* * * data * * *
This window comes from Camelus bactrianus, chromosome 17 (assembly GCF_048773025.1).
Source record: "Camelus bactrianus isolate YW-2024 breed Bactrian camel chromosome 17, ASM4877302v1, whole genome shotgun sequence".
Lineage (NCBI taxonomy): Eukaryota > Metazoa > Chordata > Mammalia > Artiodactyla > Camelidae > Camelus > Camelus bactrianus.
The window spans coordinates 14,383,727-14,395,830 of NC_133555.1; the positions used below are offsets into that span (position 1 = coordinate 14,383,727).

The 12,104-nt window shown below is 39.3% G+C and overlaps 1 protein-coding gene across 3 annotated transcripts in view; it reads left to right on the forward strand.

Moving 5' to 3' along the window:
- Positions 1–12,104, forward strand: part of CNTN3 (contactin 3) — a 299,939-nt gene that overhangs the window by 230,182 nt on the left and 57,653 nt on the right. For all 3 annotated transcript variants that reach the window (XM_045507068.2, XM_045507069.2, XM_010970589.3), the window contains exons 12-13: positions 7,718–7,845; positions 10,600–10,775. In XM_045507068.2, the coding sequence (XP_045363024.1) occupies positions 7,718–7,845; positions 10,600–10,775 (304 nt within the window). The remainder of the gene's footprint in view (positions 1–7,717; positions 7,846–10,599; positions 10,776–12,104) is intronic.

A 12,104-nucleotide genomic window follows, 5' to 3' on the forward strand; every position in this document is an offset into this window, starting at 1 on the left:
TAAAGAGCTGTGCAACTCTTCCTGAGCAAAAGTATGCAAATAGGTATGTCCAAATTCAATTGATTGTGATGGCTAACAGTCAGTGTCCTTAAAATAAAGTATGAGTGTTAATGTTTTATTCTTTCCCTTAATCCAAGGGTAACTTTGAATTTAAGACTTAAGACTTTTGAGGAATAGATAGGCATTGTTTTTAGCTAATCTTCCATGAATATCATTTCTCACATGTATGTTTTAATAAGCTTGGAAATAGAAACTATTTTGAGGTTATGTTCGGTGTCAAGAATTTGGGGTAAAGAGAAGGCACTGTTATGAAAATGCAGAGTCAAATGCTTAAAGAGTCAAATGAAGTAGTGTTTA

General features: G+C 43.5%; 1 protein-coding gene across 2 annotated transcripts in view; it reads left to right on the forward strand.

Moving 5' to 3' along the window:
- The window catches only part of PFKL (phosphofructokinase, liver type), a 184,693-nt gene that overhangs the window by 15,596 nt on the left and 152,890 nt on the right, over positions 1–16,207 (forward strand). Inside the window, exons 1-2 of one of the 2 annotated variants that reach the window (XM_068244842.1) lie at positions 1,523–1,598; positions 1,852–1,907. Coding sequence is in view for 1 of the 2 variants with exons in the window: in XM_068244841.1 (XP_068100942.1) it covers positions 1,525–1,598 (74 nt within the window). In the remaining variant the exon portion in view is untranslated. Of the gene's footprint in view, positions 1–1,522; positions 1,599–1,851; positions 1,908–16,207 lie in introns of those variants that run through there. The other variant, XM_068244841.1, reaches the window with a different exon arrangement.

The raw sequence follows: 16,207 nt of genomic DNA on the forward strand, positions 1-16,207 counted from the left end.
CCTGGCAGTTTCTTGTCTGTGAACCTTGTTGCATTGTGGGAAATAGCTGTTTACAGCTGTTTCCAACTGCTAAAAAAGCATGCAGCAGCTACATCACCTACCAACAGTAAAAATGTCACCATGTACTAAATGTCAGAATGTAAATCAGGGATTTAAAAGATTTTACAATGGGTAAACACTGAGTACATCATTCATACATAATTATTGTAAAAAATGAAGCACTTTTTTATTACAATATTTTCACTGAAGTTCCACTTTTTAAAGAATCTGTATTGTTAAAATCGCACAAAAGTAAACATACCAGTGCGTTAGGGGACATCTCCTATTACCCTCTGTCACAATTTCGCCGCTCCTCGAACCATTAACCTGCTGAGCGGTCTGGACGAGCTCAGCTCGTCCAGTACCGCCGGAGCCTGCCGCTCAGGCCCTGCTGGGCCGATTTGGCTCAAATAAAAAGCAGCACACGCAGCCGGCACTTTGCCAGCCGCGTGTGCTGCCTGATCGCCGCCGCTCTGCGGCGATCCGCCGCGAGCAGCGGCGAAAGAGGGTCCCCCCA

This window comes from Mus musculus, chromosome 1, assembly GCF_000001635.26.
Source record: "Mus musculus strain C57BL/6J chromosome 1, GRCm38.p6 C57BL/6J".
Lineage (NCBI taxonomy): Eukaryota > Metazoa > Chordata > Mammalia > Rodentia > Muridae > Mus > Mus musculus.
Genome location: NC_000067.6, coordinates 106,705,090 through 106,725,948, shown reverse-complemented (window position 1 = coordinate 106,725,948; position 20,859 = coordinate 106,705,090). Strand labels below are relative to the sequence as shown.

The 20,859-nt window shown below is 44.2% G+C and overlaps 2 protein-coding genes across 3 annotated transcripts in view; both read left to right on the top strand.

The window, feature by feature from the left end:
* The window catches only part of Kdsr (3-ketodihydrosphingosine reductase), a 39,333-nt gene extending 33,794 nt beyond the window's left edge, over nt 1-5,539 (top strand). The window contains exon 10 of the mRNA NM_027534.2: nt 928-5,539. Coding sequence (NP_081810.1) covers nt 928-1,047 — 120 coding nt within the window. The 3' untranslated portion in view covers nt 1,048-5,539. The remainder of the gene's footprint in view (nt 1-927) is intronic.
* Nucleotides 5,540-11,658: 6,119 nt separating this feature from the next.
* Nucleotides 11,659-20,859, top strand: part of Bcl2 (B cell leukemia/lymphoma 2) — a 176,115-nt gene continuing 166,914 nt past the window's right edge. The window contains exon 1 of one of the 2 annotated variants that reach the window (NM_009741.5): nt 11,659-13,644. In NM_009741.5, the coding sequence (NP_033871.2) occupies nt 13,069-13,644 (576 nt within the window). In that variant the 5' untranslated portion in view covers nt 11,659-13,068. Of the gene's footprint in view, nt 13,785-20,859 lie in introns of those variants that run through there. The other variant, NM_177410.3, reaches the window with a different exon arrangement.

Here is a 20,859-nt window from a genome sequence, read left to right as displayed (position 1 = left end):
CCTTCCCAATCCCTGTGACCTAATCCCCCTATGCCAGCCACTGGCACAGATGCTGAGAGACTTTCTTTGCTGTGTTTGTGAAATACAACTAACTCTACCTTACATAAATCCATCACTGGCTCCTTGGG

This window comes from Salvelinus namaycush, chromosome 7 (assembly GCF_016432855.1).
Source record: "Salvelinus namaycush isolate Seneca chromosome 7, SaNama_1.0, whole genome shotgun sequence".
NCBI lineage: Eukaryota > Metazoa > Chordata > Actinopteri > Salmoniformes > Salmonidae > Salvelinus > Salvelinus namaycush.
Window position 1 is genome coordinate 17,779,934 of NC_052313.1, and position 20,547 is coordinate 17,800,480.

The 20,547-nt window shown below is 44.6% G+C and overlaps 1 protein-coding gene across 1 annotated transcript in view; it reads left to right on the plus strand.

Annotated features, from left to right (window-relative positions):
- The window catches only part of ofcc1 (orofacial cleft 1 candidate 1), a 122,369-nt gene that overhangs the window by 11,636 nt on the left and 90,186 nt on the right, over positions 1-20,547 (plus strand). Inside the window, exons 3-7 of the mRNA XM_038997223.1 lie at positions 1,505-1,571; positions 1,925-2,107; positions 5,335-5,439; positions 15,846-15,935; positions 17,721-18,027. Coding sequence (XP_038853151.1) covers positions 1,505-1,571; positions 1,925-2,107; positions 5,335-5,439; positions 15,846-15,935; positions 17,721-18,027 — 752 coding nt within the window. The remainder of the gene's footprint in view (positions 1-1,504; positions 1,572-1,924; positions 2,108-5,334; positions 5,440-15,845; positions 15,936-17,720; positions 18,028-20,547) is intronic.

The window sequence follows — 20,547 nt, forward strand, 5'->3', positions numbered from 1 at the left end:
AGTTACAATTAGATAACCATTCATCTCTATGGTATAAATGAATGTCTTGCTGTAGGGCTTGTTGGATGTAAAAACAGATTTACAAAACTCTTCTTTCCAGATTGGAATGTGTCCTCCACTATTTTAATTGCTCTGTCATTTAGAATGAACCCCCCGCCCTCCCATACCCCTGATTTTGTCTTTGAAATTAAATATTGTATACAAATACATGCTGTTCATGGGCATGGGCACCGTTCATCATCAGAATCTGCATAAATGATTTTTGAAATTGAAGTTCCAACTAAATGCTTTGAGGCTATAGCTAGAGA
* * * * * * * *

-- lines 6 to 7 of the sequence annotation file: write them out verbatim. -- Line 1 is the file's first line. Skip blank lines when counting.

Moving 5' to 3' along the window:
- Positions 1–12,104, forward strand: part of CNTN3 (contactin 3) — a 299,939-nt gene that overhangs the window by 230,182 nt on the left and 57,653 nt on the right. For all 3 annotated transcript variants that reach the window (XM_045507068.2, XM_045507069.2, XM_010970589.3), the window contains exons 12-13: positions 7,718–7,845; positions 10,600–10,775. In XM_045507068.2, the coding sequence (XP_045363024.1) occupies positions 7,718–7,845; positions 10,600–10,775 (304 nt within the window). The remainder of the gene's footprint in view (positions 1–7,717; positions 7,846–10,599; positions 10,776–12,104) is intronic.